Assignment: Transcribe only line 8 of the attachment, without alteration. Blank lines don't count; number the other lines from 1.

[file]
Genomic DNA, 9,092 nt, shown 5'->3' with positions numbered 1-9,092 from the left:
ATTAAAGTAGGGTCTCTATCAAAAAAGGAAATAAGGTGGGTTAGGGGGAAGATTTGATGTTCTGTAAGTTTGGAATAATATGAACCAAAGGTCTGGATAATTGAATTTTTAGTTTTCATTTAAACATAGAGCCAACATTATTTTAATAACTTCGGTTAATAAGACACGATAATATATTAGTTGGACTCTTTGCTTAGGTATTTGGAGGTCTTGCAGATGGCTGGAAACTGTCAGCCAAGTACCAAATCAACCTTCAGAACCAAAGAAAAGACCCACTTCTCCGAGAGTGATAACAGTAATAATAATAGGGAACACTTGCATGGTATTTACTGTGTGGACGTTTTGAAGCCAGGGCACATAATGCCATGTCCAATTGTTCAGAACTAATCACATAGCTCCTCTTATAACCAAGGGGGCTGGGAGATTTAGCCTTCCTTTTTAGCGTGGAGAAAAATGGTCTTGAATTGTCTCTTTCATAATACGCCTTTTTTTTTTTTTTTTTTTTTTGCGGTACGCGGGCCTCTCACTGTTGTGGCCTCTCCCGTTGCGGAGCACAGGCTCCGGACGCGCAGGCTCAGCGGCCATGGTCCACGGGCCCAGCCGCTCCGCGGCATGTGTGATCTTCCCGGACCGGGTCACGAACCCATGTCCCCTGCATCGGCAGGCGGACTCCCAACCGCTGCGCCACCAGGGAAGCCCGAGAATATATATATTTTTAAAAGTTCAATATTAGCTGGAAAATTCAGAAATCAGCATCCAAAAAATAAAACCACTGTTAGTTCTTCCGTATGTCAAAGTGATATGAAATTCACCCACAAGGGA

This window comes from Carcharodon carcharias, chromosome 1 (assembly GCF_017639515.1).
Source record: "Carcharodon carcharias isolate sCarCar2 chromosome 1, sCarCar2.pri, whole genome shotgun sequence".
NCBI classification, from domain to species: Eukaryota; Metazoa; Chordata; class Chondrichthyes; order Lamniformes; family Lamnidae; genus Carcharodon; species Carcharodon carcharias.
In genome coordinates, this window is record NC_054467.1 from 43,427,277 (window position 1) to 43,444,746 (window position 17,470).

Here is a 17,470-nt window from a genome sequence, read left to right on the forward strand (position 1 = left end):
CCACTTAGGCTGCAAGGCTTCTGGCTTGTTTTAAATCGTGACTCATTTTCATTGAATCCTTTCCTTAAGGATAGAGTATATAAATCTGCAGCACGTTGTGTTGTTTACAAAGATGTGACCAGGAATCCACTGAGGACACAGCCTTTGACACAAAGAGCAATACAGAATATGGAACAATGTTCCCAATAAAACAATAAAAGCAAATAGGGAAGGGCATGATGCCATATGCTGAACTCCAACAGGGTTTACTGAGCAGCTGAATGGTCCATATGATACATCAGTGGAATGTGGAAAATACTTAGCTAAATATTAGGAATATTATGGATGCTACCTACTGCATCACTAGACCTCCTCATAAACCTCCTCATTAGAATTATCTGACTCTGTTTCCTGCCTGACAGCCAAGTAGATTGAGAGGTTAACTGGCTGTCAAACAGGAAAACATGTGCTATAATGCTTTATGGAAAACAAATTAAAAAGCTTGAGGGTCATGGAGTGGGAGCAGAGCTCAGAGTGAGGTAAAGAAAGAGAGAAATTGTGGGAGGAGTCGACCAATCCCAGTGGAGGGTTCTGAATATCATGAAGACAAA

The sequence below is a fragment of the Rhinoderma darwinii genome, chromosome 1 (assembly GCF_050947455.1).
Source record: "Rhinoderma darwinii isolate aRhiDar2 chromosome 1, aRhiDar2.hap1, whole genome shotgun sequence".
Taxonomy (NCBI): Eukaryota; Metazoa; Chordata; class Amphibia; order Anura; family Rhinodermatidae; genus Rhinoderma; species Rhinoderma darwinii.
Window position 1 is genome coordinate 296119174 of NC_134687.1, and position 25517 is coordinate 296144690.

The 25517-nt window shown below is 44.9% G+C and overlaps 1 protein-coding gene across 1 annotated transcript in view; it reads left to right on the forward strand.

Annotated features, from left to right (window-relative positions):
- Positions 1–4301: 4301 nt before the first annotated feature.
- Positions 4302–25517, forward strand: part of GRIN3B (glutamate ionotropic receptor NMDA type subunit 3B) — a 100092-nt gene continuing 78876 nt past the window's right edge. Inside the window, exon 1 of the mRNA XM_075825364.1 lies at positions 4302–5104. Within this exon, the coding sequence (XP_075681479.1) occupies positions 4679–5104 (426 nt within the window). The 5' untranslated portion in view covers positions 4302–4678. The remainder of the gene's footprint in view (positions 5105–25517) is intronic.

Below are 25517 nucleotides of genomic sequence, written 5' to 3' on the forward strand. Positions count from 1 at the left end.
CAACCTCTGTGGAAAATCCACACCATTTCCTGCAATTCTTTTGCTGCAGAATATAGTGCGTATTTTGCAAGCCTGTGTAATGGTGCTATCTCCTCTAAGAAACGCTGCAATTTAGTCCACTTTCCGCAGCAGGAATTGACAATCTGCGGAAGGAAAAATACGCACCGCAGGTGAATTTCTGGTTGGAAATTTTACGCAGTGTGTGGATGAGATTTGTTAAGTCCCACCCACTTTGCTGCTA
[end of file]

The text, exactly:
CCACTTAGGCTGCAAGGCTTCTGGCTTGTTTTAAATCGTGACTCATTTTCATTGAATCCTTTCCTTAAGGATAGAGTATATAAATCTGCAGCACGTTGTGTTGTTTACAAAGATGTGACCAGGAATCCACTGAGGACACAGCCTTTGACACAAAGAGCAATACAGAATATGGAACAATGTTCCCAATAAAACAATAAAAGCAAATAGGGAAGGGCATGATGCCATATGCTGAACTCCAACAGGGTTTACTGAGCAGCTGAATGGTCCATATGATACATCAGTGGAATGTGGAAAATACTTAGCTAAATATTAGGAATATTATGGATGCTACCTACTGCATCACTAGACCTCCTCATAAACCTCCTCATTAGAATTATCTGACTCTGTTTCCTGCCTGACAGCCAAGTAGATTGAGAGGTTAACTGGCTGTCAAACAGGAAAACATGTGCTATAATGCTTTATGGAAAACAAATTAAAAAGCTTGAGGGTCATGGAGTGGGAGCAGAGCTCAGAGTGAGGTAAAGAAAGAGAGAAATTGTGGGAGGAGTCGACCAATCCCAGTGGAGGGTTCTGAATATCATGAAGACAAA